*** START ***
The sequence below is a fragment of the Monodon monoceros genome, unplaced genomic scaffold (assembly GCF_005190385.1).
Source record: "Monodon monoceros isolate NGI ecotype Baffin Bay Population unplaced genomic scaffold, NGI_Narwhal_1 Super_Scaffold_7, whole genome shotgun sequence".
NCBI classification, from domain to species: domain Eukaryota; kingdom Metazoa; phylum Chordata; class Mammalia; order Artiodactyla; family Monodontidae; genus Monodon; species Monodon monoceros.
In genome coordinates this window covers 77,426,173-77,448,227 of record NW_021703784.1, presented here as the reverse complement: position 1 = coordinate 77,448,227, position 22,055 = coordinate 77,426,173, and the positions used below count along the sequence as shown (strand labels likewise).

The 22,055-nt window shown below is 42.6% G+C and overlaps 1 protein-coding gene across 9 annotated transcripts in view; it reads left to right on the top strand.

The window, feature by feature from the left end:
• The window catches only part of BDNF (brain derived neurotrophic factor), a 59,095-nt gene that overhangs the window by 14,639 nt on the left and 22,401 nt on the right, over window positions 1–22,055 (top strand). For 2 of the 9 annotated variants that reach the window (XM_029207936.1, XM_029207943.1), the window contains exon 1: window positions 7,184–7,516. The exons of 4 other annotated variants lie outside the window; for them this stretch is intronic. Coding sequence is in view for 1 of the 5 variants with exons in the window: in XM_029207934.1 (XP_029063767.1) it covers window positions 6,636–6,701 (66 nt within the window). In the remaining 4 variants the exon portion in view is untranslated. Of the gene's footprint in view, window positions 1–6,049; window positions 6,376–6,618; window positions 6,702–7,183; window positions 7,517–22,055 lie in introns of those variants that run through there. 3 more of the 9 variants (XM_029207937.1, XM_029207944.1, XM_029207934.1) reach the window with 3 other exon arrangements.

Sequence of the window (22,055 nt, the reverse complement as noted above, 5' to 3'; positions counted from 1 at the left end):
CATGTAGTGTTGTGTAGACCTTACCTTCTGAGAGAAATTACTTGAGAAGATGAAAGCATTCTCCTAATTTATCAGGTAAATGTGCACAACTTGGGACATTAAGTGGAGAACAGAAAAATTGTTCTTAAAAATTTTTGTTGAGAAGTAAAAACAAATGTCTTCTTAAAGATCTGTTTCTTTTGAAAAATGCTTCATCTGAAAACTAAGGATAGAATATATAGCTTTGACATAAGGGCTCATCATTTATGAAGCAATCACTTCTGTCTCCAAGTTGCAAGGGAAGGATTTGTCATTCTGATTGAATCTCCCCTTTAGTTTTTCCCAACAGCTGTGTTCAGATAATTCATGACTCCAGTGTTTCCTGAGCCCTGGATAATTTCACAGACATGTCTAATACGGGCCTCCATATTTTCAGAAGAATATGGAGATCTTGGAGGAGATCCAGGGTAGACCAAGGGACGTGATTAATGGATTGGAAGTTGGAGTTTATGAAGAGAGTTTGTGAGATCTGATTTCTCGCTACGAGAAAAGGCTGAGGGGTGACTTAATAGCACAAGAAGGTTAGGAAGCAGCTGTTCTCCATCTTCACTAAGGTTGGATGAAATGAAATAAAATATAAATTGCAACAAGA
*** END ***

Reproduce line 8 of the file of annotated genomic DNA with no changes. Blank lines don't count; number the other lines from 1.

Sequence of the window (22,055 nt, the reverse complement as noted above, 5' to 3'; positions counted from 1 at the left end):